Thus, for a given brivla, or indeed for any selbri, we have a specific place structure defined as part of the meaning. Complex selbri, described below, simply have more elaborate place structures determined by simple rules from the components.

The place structure of a bridi is defined with ordered (and implicitly numbered) places. The sumti are typically expressed in this order. When one is skipped, or the sumti are presented in a non-standard order, there are various cmavo to indicate which sumti is which.

The English speaker will normally see a Lojban bridi written with the value of the 1st (x1) sumti place, followed by the selbri, followed by the rest of the sumti values in order. This is called the 'canonical' sentence form, and resembles the English Subject-Verb-Object (SVO) sentence form. It is shown schematically as:

  [sumti a1]x1  [selbri]  [sumti a2]x2 ...
  [sumti an]xn
      or abbreviated as:
  x1 selbri x2 x3 x4 x5

This order is the one used for the bridi sentences in examples (1) and (2).

By the way, the abbreviated form is nearly identical to the definition given above for "klama",which reveals something valuable about bridi place structures: the sumti places and their order are often intuitively obvious merely by expressing a natural English sentence definition of the brivla.

An equally valid form that requires no extra cmavo is called SOV (Subject-Object-Verb) order:

   [sumti a1]x1  [sumti a2]x2 ...
   [sumti an]xn  [selbri]
      or abbreviated as:
   x1 x2 x3 x4 x5 selbri

Example (1), rewritten in this form becomes:

   le prenu le zdani le briju le zarci le karce cu klama

Since most European languages use SVO order than SOV order, a Lojbanist communicating internationally is often likely to see SVO Lojban sentences. On the other hand, SOV order is found in more non-European languages, and the Lojbanists from such cultures will be more likely to use SOV-ordered Lojban.

There are a variety of cmavo operations which modify these orders, or which modify one or more pieces of thebridi. These can make things extremely complicated, yet simple rules allow the listener to take the complications apart, piece by piece, to get the complete and unique structure of the bridi. We cannot describe all of these rules here, but a couple of key ones are given.

The cmavo 'cu' is placed after the last sumti before a selbri in a sentence-bridi. 'cu' is not used if there are nosumti before the selbri, and is otherwise always permitted though not always required. Example (1) shows a 'cu' used that is required; example (2) optionally omits the 'cu'. Skill in Lojban is knowing when 'cu' is required, when it is not required but useful, and when it is permitted, but is wasted or even a distraction.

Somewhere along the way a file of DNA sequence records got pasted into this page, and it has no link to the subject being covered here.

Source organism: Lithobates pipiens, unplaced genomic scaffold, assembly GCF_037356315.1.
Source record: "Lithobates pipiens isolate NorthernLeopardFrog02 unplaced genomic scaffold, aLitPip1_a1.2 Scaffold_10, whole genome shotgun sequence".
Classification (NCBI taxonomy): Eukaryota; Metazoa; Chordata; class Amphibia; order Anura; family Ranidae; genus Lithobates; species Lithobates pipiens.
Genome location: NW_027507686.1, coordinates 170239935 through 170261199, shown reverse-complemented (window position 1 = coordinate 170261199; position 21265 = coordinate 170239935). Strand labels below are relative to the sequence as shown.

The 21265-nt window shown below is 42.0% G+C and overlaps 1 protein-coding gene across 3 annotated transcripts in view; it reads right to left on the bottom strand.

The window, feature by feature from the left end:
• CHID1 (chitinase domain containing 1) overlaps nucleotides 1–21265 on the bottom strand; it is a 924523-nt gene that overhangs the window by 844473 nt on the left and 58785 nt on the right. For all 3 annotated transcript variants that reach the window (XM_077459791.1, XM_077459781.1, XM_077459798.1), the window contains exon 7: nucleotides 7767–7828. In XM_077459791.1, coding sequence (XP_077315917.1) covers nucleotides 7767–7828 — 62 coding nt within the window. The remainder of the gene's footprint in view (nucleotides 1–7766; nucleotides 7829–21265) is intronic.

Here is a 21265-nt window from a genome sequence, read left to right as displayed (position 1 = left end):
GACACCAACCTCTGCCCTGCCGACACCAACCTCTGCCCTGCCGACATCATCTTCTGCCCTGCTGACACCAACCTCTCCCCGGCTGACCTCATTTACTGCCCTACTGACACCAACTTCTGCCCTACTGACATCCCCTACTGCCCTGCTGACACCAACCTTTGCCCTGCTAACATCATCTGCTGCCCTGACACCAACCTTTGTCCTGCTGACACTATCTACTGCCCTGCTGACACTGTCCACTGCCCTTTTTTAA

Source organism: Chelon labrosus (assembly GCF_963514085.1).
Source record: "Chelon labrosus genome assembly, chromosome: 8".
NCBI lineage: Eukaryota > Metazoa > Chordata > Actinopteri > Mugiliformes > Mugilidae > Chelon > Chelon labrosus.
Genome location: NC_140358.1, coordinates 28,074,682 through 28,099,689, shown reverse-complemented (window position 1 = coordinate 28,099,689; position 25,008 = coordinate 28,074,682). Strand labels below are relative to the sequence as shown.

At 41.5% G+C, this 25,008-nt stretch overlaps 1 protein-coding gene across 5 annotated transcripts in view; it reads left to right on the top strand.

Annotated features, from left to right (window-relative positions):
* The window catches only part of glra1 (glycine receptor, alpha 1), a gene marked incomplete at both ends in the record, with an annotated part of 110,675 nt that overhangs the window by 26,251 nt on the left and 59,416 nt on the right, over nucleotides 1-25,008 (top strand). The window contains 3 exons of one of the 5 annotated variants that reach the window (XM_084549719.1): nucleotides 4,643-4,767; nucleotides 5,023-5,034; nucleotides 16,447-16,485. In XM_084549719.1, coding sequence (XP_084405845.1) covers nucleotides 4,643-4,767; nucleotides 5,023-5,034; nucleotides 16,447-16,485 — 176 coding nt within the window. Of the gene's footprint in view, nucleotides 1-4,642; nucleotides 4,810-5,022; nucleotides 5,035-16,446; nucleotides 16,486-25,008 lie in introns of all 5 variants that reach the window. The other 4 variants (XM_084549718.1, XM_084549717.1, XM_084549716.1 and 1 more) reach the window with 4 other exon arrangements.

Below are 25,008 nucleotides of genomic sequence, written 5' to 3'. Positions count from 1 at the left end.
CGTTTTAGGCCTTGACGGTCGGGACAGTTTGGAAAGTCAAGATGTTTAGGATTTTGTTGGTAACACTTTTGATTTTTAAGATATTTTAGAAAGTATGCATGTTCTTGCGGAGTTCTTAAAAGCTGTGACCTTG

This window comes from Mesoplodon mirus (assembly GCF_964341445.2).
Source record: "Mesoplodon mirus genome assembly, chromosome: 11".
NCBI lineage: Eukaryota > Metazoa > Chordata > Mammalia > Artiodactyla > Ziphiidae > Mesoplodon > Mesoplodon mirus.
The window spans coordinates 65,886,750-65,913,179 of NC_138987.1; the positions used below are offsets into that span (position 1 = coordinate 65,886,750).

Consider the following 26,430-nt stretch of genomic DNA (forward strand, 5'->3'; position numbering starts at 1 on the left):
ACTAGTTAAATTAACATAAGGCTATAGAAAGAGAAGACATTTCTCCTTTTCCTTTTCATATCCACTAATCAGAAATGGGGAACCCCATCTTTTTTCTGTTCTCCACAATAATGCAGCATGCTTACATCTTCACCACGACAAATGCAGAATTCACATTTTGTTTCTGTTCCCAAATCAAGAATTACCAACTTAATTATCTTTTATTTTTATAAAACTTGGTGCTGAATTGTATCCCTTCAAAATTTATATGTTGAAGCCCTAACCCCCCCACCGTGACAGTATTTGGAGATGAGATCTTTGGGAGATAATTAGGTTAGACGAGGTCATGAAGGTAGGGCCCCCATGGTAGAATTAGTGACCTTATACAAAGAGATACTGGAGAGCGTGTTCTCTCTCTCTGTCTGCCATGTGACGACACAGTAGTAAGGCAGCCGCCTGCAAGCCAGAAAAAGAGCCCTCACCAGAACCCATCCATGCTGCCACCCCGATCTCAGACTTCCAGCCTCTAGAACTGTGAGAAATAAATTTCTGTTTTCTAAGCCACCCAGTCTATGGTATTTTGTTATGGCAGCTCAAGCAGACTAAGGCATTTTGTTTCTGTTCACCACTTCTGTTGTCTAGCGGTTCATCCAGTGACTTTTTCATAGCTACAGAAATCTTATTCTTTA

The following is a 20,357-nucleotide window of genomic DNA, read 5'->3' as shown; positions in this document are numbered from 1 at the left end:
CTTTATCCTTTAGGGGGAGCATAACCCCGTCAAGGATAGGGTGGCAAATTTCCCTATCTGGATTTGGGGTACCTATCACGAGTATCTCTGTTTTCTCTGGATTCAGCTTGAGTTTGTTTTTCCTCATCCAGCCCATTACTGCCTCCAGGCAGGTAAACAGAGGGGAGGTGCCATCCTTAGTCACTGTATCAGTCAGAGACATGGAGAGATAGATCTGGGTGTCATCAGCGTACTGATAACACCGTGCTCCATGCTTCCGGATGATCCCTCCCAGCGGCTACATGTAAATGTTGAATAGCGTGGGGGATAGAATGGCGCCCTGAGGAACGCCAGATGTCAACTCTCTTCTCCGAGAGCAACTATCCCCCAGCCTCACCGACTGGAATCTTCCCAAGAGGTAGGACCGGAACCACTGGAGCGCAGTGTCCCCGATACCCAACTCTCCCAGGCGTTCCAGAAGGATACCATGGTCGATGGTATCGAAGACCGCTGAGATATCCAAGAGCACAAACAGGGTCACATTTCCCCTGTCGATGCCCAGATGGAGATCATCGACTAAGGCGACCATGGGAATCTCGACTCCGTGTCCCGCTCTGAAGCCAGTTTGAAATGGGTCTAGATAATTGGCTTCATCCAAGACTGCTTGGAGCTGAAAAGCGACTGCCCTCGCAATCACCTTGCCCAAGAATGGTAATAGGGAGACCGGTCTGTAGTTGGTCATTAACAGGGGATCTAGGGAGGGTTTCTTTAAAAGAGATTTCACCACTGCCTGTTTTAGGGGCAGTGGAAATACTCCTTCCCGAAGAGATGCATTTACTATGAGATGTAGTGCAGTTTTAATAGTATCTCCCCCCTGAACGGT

What happens when the place structure of a bridi does not exactly match the meaning that the speaker is trying to convey? Lojban's design assumes that absolute meanings for words do not serve all needs for human communication. Lojban thus provides a way to adapt a place structure by adding places to the basic structure. The phrases that do so look exactly like sumti, but they have a cmavo marker on the front (called a case tag, or a modal operator) which indicates how the added place relates to the others. The resulting phrase resembles an English prepositional phrase or adverbial phrase, each of which modify a simple English sentence in the same way. Thus I can say:

   ca le cabdei ku mi cusku bau la lojban.
     ca le cabdei ku = an added sumti;
        case tag 'ca' indicates that the added place
        specifies 'at the time of...', or 'during...';
        thus 'during the nowday', or 'today';
     x1 = mi (I)
     selbri = cusku (x1 expresses x2 to x3 in form/media x4)
     x2, x3, and x4 are elliptically omitted
     bau la lojban = an added sumti; case tag 'bau'
        indicates that the added place specifies 'in
        language...'; thus 'in language which is called Lojban'.

The sentence thus roughly translates as 'Today, I express in Lojban.'

Among additional places that can be specified are comparison and causality. There are also a small number ofsumti that can be said to be a part of all bridi place structures: location and time (Lojban tense is formed from either of these, or both combined), the identity of the observer, the conditions under which the bridi is true, etc. While these are generally omitted, they are recognized as possible ellipses, and can thus be either specified by a speaker, or questioned by a listener. In Lojban, wherever possible, semantic components that apply to everything but are not always needed for communication, are left optional. They need not be specified, but they are available when necessary for clear communication.

5.2 selbri

As described above, the simplest form of selbri is a brivla. The place structure of the brivla is used as the place structure of the bridi. Various modifications can be made to the brivla and its place structure usingcmavo. These include abstraction to states, events, activities, properties, amounts, etc. For example, jetnu, expressing that x1 is true, becomes the basis for ka jetnu, the property of truth attributed to x1.

Place structures of a selbri can undergo 'conversion' i.e. a change to the order of the sumti places. Since the listener's attention is usually focussed on the first and/or the last sumti expressed in the bridi, this has a significant semantic effect, somewhat like the 'passive voice' of English (e.g. 'The man was bitten by the dog.' vs. 'The dog bit the man'. Time and location, and combinations of the two, can also be incorporated in theselbri.